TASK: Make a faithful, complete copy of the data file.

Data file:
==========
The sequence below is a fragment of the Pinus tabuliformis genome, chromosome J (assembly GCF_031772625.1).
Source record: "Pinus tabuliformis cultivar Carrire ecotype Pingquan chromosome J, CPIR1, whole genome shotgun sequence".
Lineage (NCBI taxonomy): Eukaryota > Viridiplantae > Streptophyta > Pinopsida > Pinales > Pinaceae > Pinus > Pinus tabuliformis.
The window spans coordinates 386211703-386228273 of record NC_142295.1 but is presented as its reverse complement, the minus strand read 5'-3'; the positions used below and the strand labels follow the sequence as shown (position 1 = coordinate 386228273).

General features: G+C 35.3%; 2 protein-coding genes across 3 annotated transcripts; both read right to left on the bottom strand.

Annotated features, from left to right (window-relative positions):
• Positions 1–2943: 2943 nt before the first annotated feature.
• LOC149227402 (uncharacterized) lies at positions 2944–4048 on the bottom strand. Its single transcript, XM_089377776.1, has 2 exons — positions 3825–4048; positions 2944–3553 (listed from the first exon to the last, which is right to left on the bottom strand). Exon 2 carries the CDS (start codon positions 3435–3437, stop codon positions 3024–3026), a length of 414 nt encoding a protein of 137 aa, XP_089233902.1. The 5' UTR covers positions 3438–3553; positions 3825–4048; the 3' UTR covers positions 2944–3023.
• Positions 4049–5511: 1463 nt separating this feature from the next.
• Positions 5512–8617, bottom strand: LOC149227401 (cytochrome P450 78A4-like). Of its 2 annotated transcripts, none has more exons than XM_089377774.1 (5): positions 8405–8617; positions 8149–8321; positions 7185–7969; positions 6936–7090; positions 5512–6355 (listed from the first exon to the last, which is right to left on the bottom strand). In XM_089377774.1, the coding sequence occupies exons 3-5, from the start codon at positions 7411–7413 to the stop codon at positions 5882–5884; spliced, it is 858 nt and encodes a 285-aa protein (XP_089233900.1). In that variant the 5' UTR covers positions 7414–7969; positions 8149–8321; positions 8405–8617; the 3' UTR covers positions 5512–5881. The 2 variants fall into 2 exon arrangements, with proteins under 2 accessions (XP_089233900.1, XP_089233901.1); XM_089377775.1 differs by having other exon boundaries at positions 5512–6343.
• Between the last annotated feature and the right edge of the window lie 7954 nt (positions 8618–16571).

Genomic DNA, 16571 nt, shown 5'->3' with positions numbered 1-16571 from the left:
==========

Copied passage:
The sequence below is a fragment of the Pinus tabuliformis genome, chromosome J (assembly GCF_031772625.1).
Source record: "Pinus tabuliformis cultivar Carrire ecotype Pingquan chromosome J, CPIR1, whole genome shotgun sequence".
Lineage (NCBI taxonomy): Eukaryota > Viridiplantae > Streptophyta > Pinopsida > Pinales > Pinaceae > Pinus > Pinus tabuliformis.
The window spans coordinates 386211703-386228273 of record NC_142295.1 but is presented as its reverse complement, the minus strand read 5'-3'; the positions used below and the strand labels follow the sequence as shown (position 1 = coordinate 386228273).

General features: G+C 35.3%; 2 protein-coding genes across 3 annotated transcripts; both read right to left on the bottom strand.

Annotated features, from left to right (window-relative positions):
• Positions 1–2943: 2943 nt before the first annotated feature.
• LOC149227402 (uncharacterized) lies at positions 2944–4048 on the bottom strand. Its single transcript, XM_089377776.1, has 2 exons — positions 3825–4048; positions 2944–3553 (listed from the first exon to the last, which is right to left on the bottom strand). Exon 2 carries the CDS (start codon positions 3435–3437, stop codon positions 3024–3026), a length of 414 nt encoding a protein of 137 aa, XP_089233902.1. The 5' UTR covers positions 3438–3553; positions 3825–4048; the 3' UTR covers positions 2944–3023.
• Positions 4049–5511: 1463 nt separating this feature from the next.
• Positions 5512–8617, bottom strand: LOC149227401 (cytochrome P450 78A4-like). Of its 2 annotated transcripts, none has more exons than XM_089377774.1 (5): positions 8405–8617; positions 8149–8321; positions 7185–7969; positions 6936–7090; positions 5512–6355 (listed from the first exon to the last, which is right to left on the bottom strand). In XM_089377774.1, the coding sequence occupies exons 3-5, from the start codon at positions 7411–7413 to the stop codon at positions 5882–5884; spliced, it is 858 nt and encodes a 285-aa protein (XP_089233900.1). In that variant the 5' UTR covers positions 7414–7969; positions 8149–8321; positions 8405–8617; the 3' UTR covers positions 5512–5881. The 2 variants fall into 2 exon arrangements, with proteins under 2 accessions (XP_089233900.1, XP_089233901.1); XM_089377775.1 differs by having other exon boundaries at positions 5512–6343.
• Between the last annotated feature and the right edge of the window lie 7954 nt (positions 8618–16571).

Genomic DNA, 16571 nt, shown 5'->3' with positions numbered 1-16571 from the left: